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The long Term Effects of the Printing Press in Sub Saharan Africa

Listed author(s):
  • Julia Cagé

    (PSE - Paris School of Economics, PSE - Paris-Jourdan Sciences Economiques - ENS Paris - École normale supérieure - Paris - INRA - Institut National de la Recherche Agronomique - EHESS - École des hautes études en sciences sociales - ENPC - École des Ponts ParisTech - CNRS - Centre National de la Recherche Scientifique, Harvard University [Cambridge])

  • Valeria Rueda

    (IEP Paris - Sciences Po Paris - Institut d'études politiques de Paris)

This article delves into the relationship between newspaper readership and civic attitudes, and its e↵ect on economic development. To this end, we investigate the long-term consequences of the introduction of the printing press in the 19th century. In sub-Saharan Africa, Protestant missionaries were the first both to import the printing press technology and to allow the indigenous population to use it. We build a new geocoded dataset locating Protestant missions in 1903. This dataset includes, for each mission station, the geographic location and its characteristics, as well as the educational and health-related investments undertaken by the mission. We show that, within regions located close to missions, proximity to a printing press significantly increases newspaper readership today. We also document a strong association between proximity to a printing press and contemporary economic development. Our results are robust to a variety of identification strategies.

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File URL: https://halshs.archives-ouvertes.fr/halshs-00844446v2/document
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Paper provided by HAL in its series PSE Working Papers with number halshs-00844446.

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Date of creation: Jul 2013
Handle: RePEc:hal:psewpa:halshs-00844446
Note: View the original document on HAL open archive server: https://halshs.archives-ouvertes.fr/halshs-00844446v2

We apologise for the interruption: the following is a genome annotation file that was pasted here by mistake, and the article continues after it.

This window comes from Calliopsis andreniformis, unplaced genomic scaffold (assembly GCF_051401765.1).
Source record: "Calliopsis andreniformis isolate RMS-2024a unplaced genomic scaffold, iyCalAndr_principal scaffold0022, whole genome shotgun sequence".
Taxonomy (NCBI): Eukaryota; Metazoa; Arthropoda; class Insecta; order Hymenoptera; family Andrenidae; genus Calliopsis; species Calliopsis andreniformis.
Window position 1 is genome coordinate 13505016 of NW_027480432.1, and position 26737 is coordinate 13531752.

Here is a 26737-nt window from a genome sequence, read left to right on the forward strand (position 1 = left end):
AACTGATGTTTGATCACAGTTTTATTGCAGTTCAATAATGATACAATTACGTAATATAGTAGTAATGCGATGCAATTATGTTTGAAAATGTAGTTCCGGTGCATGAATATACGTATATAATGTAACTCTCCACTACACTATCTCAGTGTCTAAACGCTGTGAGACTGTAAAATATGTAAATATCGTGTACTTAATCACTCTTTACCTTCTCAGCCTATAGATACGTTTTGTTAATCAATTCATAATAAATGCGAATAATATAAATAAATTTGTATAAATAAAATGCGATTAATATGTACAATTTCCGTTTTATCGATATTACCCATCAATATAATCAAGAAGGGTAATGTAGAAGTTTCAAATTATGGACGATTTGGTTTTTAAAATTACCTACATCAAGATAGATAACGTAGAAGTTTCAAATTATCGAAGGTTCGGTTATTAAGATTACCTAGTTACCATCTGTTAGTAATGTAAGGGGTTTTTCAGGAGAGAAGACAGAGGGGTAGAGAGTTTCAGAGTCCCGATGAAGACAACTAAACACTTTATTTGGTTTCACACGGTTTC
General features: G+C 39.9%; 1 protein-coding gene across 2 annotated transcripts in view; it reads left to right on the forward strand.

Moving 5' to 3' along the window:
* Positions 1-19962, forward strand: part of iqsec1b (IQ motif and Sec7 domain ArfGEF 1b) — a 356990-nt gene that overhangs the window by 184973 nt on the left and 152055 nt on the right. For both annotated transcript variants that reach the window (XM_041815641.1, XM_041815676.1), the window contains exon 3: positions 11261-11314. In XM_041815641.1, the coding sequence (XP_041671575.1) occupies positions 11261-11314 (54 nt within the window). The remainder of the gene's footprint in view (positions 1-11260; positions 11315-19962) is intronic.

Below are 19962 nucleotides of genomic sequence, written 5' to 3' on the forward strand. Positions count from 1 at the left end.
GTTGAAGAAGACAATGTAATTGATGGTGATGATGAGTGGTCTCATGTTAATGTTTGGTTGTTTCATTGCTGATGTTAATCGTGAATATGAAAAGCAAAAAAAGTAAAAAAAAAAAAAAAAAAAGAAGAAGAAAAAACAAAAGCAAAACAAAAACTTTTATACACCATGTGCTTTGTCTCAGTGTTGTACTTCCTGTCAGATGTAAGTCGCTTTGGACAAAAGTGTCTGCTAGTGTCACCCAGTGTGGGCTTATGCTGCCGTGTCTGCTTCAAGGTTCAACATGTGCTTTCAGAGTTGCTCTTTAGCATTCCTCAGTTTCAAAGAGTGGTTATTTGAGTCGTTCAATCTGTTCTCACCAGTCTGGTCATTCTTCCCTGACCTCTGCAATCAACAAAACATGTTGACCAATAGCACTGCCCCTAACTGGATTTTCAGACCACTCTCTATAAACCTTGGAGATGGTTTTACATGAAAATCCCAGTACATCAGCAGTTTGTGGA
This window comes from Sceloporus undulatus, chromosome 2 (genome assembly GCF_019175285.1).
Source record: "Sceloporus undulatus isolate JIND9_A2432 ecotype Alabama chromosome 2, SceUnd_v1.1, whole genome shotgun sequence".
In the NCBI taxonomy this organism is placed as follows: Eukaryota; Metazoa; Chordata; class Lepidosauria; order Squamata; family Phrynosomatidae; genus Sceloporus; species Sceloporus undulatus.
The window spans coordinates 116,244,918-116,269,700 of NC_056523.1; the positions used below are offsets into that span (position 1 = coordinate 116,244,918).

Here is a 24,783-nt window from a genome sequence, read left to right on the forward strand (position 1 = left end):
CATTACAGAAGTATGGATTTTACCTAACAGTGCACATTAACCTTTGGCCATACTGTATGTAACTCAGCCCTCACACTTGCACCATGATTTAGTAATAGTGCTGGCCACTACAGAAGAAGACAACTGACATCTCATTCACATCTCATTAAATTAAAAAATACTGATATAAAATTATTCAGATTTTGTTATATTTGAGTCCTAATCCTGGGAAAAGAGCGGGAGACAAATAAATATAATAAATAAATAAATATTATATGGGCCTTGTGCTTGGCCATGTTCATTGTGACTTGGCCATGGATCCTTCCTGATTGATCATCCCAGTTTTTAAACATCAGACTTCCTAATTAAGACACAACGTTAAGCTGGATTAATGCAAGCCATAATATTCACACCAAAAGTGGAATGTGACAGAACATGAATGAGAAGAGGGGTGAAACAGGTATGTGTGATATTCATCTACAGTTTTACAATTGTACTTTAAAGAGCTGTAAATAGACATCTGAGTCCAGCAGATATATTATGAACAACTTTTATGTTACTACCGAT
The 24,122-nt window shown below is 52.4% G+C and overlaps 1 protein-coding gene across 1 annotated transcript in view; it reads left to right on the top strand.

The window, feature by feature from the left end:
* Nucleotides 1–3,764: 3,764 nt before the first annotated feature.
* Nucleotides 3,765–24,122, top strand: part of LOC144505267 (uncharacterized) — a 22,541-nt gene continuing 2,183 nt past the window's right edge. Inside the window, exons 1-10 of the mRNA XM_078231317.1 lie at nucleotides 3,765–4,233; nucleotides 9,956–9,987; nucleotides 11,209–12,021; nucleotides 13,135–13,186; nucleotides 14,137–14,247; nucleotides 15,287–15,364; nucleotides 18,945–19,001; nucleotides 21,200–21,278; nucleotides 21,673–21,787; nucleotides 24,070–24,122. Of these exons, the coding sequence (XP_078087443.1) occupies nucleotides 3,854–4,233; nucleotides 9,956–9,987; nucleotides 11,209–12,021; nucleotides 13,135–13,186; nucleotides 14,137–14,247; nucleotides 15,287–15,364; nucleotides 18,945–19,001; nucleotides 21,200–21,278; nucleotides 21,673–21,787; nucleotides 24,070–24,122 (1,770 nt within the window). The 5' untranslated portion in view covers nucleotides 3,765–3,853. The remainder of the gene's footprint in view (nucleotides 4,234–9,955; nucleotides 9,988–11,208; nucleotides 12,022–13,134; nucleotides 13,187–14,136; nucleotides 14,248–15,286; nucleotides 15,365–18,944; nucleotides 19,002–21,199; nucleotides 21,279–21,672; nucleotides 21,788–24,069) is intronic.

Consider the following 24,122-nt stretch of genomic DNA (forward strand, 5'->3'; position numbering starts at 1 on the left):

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  1. Djankov, Simeon & et al, 2003. "Who Owns the Media?," Journal of Law and Economics, University of Chicago Press, vol. 46(2), pages 341-381, October.
  2. Ruben Enikolopov & Maria Petrova & Ekaterina Zhuravskaya, 2011. "Media and Political Persuasion: Evidence from Russia," American Economic Review, American Economic Association, vol. 101(7), pages 3253-3285, December.
  3. Elise Huillery, 2009. "History Matters: The Long-Term Impact of Colonial Public Investments in French West Africa," American Economic Journal: Applied Economics, American Economic Association, vol. 1(2), pages 176-215, April.
  4. Sascha O. Becker & Ludger Woessmann, 2009. "Was Weber Wrong? A Human Capital Theory of Protestant Economic History," The Quarterly Journal of Economics, Oxford University Press, vol. 124(2), pages 531-596.
  5. repec:dau:papers:123456789/12675 is not listed on IDEAS
  6. Edward Glaeser & Giacomo Ponzetto & Andrei Shleifer, 2007. "Why does democracy need education?," Journal of Economic Growth, Springer, vol. 12(2), pages 77-99, June.
  7. Joseph G. Altonji & Todd E. Elder & Christopher R. Taber, 2005. "Selection on Observed and Unobserved Variables: Assessing the Effectiveness of Catholic Schools," Journal of Political Economy, University of Chicago Press, vol. 113(1), pages 151-184, February.
  8. Stelios Michalopoulos & Elias Papaioannou, 2016. "The Long-Run Effects of the Scramble for Africa," American Economic Review, American Economic Association, vol. 106(7), pages 1802-1848, July.
  9. Cogneau, Denis & Moradi, Alexander, 2014. "Borders That Divide: Education and Religion in Ghana and Togo Since Colonial Times," The Journal of Economic History, Cambridge University Press, vol. 74(03), pages 694-729, September.
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